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Thread: Здравствуйте Confusing

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    Подающий надежды оратор Ammonite's Avatar
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    Здравствуйте Confusing

    Здравствуйте

    This word has always confused me a little. The pronunciation of it doesn't make sense to me, so could someone clear it up? As far as I understand, the first в is not pronounced. But that isn't the problem... its the end of the word.

    Why is it that "уйте" has a sort of 'ch' or 'j' sound to it? I've listened to multiple recordings of people saying it, and to I don't get why the ending sounds that way.

    I always thought it should sound sort of like "zdrastvute" but its more like "zdrástvujte". Until I can understand what is changing the sound and how, I'm having trouble saying it which is making me feel stupid since its such a basic word.

    Correction of my posts in Russian appreciated.

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    Старший оракул CoffeeCup's Avatar
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    Quote Originally Posted by Ammonite View Post
    Здравствуйте

    Why is it that "уйте" has a sort of 'ch' or 'j' sound to it? I've listened to multiple recordings of people saying it, and to I don't get why the ending sounds that way.

    I always thought it should sound sort of like "zdrastvute" but its more like "zdrástvujte". Until I can understand what is changing the sound and how, I'm having trouble saying it which is making me feel stupid since its such a basic word.
    The letter "й" is pronounced after the "у" in the same way as the sound before "d" in "guide" or the last sound in "why" or the sound before "ght" in "height".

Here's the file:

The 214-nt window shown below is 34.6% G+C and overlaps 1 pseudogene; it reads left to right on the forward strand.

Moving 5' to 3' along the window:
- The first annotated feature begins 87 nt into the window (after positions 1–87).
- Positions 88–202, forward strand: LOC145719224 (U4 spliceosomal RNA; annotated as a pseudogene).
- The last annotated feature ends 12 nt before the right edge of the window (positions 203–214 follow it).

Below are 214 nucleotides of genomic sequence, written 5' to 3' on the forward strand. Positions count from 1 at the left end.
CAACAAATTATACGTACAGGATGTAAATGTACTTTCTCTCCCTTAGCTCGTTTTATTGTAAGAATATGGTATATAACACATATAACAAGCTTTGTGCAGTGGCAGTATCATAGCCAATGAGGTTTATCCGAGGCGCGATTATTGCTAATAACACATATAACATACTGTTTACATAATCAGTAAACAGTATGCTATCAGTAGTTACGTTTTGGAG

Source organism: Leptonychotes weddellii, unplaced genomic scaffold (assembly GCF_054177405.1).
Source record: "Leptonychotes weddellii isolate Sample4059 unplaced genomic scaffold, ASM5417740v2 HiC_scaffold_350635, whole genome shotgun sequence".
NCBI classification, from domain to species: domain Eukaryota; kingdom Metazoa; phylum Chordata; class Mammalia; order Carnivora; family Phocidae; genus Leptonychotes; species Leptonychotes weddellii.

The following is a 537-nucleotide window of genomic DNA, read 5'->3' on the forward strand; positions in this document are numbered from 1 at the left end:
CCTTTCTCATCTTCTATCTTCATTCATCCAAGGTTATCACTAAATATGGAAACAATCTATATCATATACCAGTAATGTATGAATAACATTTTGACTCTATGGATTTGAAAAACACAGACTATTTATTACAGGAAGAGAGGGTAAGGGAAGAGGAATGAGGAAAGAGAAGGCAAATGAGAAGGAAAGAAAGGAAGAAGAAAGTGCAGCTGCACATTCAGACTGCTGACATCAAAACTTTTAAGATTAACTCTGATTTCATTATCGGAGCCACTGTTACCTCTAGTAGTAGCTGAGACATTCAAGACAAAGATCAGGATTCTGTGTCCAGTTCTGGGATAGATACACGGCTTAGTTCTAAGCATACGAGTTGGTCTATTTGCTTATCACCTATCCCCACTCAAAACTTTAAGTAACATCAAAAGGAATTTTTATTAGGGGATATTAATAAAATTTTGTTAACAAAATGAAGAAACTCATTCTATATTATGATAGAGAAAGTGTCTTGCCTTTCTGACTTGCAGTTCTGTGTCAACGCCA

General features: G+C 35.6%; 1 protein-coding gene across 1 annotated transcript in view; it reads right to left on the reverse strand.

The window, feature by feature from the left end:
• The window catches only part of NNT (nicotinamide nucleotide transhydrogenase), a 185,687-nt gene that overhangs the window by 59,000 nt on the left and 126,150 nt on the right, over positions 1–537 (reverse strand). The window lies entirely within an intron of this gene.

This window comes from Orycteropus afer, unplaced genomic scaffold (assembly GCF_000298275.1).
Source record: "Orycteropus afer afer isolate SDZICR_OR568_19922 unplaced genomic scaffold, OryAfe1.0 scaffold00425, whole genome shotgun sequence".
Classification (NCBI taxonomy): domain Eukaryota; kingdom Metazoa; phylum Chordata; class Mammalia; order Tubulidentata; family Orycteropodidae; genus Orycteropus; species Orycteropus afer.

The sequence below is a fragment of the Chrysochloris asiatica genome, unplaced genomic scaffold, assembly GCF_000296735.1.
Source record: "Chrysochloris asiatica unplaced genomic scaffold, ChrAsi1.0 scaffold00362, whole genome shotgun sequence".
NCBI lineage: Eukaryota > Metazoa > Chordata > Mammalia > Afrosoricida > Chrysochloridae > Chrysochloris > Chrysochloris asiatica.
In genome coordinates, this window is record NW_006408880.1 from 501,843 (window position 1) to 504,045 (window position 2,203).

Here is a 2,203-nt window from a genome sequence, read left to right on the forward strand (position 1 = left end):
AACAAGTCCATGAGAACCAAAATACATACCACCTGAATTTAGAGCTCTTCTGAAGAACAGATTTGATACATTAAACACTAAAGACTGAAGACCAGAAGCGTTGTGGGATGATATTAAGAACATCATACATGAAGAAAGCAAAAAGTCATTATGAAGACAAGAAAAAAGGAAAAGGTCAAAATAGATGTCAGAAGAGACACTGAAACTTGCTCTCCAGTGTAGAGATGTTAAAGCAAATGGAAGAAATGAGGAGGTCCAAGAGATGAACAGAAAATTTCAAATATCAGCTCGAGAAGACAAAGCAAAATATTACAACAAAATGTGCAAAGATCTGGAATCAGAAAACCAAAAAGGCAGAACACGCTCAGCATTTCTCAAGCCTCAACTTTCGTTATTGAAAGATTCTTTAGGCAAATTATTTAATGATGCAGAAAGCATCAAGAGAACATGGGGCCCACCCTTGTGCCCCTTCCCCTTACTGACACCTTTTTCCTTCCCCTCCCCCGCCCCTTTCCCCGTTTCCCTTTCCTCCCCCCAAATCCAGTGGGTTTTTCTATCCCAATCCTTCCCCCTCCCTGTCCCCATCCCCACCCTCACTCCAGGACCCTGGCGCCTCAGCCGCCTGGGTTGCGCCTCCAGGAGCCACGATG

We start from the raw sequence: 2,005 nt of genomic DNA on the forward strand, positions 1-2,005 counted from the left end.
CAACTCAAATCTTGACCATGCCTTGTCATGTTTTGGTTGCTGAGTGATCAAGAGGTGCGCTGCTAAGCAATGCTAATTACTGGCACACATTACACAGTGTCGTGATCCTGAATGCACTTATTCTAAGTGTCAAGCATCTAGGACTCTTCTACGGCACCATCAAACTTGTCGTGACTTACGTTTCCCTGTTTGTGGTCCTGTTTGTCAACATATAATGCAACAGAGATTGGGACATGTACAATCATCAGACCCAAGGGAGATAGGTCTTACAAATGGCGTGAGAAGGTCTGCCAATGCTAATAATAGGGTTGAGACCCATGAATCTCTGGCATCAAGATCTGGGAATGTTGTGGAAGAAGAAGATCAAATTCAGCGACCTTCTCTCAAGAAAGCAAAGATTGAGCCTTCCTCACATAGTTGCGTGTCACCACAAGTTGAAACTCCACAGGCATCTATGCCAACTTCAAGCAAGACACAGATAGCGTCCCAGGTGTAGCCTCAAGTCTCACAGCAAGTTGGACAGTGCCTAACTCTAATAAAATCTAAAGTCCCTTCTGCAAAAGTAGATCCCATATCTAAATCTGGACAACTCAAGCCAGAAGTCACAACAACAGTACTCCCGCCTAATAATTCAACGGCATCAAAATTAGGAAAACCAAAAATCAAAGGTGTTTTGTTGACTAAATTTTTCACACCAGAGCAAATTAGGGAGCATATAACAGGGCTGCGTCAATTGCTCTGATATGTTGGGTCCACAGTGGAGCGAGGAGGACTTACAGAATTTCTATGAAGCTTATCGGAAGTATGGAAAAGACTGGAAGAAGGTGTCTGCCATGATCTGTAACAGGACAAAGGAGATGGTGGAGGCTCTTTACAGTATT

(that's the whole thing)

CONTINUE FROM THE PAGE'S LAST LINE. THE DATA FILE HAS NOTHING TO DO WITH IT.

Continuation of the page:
So Long, and Thanks for All the Fish

  3. #3
    Почтенный гражданин
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    здравствуйте from old fashion здравие (now здоровье - health).
    When you say Здравствуйте! you really say = I wish a health to you!

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    Завсегдатай Throbert McGee's Avatar
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    Why is it that "уйте" has a sort of 'ch' or 'j' sound to it?
    That "ch"/"j" sound you're hearing is actually the "soft" consonant т in -те. English doesn't have the hard/soft consonant distinctions that exist in Russian, so it's common for English speakers beginning in Russian to mishear/mispronounce the "soft т" as sounding like the ch in "cheese". Or, in some cases, English speakers may mishear/mispronounce the Russian soft-т as a "t" followed by a "y", as in the phrase "bright yellow."

    The best advice I can give you online is that the "soft т" is not a "t followed by a y", but a "t blended with a y," to make a single consonant, if that makes sense. And although it can sound similar to the "ch" in "cheese", that "ch" sound is better understood as a "t blended with a sh", rather than a "t blended with a y".

    Try saying the phrases "bright yellow" and "tight shirt" very fast ("brightyellow", "tightshirt"), and that may help you learn to hear the difference.


    P.S. If you have any familiarity at all with Spanish, another way to understand hard/soft consonant distinctions in Russian is to consider the difference between the anglicized pronunciation of señor ("sen-yor", with the "n" and the "y" as separate consonants) and the way a native Spanish speaker says the word, with the ñ as a single, pure consonant. And in the Spanish word mañana ("tomorrow" or "morning'), the ñ is actually very close to a "soft н" in Russian, while the n is close to a "hard н". Hope this makes sense to you!

  5. #5
    Властелин
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    Why is it that "уйте" has a sort of 'ch' or 'j' sound to it? I've listened to multiple recordings of people saying it, and to I don't get why the ending sounds that way.
    The "t" sound is certainly voiceless and soft.

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    Moderator Lampada's Avatar
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    Песня Красной Шапочки - YouTube

    RussianDVD.com - Audio Stream -


    Песня Красной Шапочки

    Песенка из кинофильма "Красная Шапочка" (1977).



    Если долго, долго, долго,
    Если долго по тропинке,
    Если долго по дорожке
    Топать, ехать и бежать -
    То, пожалуй, то, конечно,
    То, наверно-верно-верно,
    То возможно-можно-можно
    Можно в Африку прийти!

    А-а, в Африке реки вот такой ширины,
    А-а, в Африке горы вот такой вышины,
    А-а, крокодилы - бегемоты,
    А-а, обезьяны - кашалоты,
    А-а - и зеленый попугай!
    А-а - и зеленый попугай!

    И как только - только - только,
    И как только на дорожке,